[THIRD-PERSON VERSION]

He remembers that one sad summer he came home from college. Behind his parents’ house only the solitary oak remained, rising above the vacancy where his lovely cherry trees had once been and presiding over a practical space for grass and a storage shed.

He remembers the young boy treading through the woods over crusty snow beyond the edge of his parents’ property. His tight-laced leather boots crunch the frozen leaves and twigs. Next to his woods, silhouettes of winter weeds caress the snowy field that spreads out velvet-blue in the twilight. Each spring he walks this same path searching for wildflowers and the mysterious green umbrellas, whose real name he never knew, sprouting up from the forest floor.

A smaller part of his woods inhabit the back of the property. Every summer he plays here, building forts, and one adventurous year he builds a small tree house. He admires the tall oak upon whose distant limbs he imagines the best tree house of all.

But his favorite things are the nine wild cherry trees. As spring arrives, he waits for their blossoms to make dark sweet promises. He walks over the stains from the previous year’s crop and prays against a late frost.

One year, he catches the fragrance of newly turned soil coming from deep in the big woods and there he discovers new adventures. After school and on weekends, while the bulldozers are asleep, he walks up and down the dirt mounds they have made.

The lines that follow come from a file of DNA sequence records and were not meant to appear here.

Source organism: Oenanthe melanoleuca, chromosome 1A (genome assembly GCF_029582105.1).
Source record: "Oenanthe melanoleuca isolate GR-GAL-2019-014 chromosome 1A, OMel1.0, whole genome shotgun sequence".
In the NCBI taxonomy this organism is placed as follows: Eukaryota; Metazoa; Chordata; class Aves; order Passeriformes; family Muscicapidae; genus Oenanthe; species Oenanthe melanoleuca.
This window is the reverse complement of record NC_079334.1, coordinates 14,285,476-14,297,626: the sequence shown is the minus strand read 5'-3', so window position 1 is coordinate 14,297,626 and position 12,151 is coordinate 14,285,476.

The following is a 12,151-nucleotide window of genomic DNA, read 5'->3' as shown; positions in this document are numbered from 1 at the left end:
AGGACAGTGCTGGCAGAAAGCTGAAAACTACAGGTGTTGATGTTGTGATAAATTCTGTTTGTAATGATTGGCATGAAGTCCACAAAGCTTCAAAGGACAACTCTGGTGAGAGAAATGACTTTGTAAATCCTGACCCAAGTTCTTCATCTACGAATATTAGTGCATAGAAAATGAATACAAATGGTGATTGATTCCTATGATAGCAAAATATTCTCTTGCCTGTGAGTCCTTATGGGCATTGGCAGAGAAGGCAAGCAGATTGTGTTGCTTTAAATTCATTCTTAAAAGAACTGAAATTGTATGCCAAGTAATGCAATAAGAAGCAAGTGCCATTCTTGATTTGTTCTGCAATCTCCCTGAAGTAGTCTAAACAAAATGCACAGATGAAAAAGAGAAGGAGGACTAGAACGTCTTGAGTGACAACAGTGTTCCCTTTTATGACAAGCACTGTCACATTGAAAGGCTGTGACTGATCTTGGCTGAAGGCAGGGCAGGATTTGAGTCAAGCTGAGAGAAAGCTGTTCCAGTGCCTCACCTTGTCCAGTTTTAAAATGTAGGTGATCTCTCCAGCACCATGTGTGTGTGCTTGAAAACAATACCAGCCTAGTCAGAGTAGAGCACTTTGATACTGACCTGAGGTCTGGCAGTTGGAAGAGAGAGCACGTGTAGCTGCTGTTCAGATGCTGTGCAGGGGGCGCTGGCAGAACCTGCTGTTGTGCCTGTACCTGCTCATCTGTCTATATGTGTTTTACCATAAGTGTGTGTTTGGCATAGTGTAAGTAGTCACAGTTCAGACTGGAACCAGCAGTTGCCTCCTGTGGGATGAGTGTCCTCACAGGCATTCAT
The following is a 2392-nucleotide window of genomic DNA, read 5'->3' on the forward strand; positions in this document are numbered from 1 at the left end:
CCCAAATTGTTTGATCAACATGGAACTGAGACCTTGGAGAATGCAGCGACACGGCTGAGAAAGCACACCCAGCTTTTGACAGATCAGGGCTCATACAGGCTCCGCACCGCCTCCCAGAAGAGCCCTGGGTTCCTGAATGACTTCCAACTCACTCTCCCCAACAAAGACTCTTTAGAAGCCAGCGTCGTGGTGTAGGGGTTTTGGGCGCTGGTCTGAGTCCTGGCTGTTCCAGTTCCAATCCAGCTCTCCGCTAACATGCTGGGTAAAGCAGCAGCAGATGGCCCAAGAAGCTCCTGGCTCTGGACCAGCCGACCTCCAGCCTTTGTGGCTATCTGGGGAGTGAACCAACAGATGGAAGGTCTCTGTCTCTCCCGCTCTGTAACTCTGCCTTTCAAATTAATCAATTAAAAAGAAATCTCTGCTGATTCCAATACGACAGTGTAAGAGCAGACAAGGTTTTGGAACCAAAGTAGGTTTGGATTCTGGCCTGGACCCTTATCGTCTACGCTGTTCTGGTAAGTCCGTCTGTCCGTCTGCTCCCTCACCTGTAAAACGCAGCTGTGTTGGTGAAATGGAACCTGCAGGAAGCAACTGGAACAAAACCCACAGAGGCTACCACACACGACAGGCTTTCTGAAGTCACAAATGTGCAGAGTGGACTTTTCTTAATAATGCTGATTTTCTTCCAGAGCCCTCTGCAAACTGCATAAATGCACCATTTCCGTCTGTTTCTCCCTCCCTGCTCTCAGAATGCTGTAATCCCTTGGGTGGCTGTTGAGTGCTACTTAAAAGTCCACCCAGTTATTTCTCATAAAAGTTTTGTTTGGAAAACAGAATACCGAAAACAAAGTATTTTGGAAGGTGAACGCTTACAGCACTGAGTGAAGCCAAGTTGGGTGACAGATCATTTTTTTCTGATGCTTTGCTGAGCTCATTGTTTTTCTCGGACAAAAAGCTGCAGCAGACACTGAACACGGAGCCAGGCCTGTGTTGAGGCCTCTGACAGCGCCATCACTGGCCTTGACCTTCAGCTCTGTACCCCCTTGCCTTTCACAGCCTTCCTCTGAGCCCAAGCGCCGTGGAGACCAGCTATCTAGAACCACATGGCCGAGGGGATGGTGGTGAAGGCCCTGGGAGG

Next to the barbecue pit his Dad built stands a rusty fifty-gallon drum for burning trash. On autumn days he relishes the fragrant smoke of burning leaves—before laws forbade that simple pleasure. Best of all are the coveted aerosol cans, shaving cream or whipped cream, that he tosses into the blaze and joyously awaits their percussion.

Houses and streets grew from his woods, and the boy became a man. The man imagines that every year, on his birthday, the spirits of his past gather around that oak tree and bow before it in homage to the majesty of his boyhood.

==========

The wording changes between the two are minimal, but I trust you will agree that, contrary to what logic might dictate, casting this particular narrative into third person gives it much more emotion. And it demonstrates an exception to the idea that first person always brings the reader closer to the characters.

Done well, first-person narratives will often deliver a more personal touch and draw the reader closer to the characters. However, they also require the writer to put the reader directly into the narrator’s head, and this means having a good handle on the character’s background and personality in order to create a believable three-dimensional character.

That’s not easy to do. I’ve seen too many writers assume that writing in first person will automatically cause the reader to more closely identify with the narrator, but too many writers end up simply having the narrator TELL the reader what he or she is feeling instead of showing and sharing the character’s emotions. For this reason, I caution new writers to be sure they understand what’s required to write a compelling first-person story before attempting it.

When you’re ready to begin a new story and have tentatively chosen the point of view, challenge yourself to consider whether another perspective might work better. Try writing the opening in one or more different points of view before making a final decision. You might be surprised at what you discover.

–Rick